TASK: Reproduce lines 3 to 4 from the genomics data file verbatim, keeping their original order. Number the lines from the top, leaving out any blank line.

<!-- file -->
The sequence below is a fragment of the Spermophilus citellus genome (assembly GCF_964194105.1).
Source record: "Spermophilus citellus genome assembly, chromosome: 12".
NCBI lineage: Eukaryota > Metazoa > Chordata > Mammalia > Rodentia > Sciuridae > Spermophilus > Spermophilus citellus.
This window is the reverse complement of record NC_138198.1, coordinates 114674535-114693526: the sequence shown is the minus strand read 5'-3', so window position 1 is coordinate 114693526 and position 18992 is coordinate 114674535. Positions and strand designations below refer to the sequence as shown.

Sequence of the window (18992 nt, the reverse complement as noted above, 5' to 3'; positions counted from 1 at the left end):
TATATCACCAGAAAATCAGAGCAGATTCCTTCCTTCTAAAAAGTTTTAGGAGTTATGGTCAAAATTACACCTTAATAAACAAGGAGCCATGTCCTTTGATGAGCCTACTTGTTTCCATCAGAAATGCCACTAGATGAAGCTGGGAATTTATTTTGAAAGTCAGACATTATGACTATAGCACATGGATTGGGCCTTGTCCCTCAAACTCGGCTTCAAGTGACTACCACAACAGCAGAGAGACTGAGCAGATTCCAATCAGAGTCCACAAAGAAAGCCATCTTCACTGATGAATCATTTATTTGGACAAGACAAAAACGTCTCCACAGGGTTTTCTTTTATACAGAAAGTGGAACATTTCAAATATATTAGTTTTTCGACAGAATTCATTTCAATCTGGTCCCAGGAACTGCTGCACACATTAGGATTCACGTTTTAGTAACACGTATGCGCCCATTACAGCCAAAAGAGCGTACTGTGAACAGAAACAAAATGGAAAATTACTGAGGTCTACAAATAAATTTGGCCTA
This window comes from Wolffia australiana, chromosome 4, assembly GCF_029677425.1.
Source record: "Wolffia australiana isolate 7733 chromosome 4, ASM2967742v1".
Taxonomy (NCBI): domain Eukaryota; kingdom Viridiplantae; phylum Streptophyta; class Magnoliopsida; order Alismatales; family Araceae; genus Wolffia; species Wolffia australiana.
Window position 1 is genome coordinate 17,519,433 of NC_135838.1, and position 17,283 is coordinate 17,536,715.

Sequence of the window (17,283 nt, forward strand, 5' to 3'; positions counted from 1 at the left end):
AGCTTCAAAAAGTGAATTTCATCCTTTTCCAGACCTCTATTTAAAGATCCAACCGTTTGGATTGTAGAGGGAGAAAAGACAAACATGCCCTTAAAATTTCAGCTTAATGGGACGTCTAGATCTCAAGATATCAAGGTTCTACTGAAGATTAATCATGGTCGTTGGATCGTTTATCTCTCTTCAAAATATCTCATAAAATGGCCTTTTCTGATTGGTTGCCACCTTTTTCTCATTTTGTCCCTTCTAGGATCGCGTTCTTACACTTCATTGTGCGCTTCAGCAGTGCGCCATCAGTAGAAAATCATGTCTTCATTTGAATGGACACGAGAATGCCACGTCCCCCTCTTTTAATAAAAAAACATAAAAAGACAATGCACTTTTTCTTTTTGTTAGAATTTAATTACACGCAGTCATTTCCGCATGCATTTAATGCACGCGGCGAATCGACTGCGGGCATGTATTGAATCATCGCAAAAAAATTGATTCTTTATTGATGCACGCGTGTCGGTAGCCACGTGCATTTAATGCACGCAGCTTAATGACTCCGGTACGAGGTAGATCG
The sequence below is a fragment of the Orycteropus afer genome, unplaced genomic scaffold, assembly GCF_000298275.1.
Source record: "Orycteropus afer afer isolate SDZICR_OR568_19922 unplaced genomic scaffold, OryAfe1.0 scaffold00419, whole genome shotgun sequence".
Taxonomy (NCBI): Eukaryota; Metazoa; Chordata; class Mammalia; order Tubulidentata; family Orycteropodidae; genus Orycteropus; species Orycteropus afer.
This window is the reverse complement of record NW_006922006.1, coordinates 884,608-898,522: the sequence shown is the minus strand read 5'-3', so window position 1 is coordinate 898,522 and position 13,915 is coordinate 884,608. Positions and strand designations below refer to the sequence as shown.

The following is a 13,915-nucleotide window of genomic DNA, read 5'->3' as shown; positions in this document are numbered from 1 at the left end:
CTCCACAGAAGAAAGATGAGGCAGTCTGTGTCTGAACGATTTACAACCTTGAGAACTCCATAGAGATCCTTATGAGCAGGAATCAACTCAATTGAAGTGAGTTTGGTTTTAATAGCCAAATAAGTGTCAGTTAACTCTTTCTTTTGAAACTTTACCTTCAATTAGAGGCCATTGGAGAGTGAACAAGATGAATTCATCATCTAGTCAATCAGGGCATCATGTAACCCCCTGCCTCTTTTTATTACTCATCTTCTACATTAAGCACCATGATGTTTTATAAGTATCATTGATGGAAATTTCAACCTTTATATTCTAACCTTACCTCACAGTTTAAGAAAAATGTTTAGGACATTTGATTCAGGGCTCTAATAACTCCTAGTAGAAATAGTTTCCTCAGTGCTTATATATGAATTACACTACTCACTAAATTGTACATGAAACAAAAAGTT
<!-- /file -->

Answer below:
NCBI lineage: Eukaryota > Metazoa > Chordata > Mammalia > Rodentia > Sciuridae > Spermophilus > Spermophilus citellus.
This window is the reverse complement of record NC_138198.1, coordinates 114674535-114693526: the sequence shown is the minus strand read 5'-3', so window position 1 is coordinate 114693526 and position 18992 is coordinate 114674535. Positions and strand designations below refer to the sequence as shown.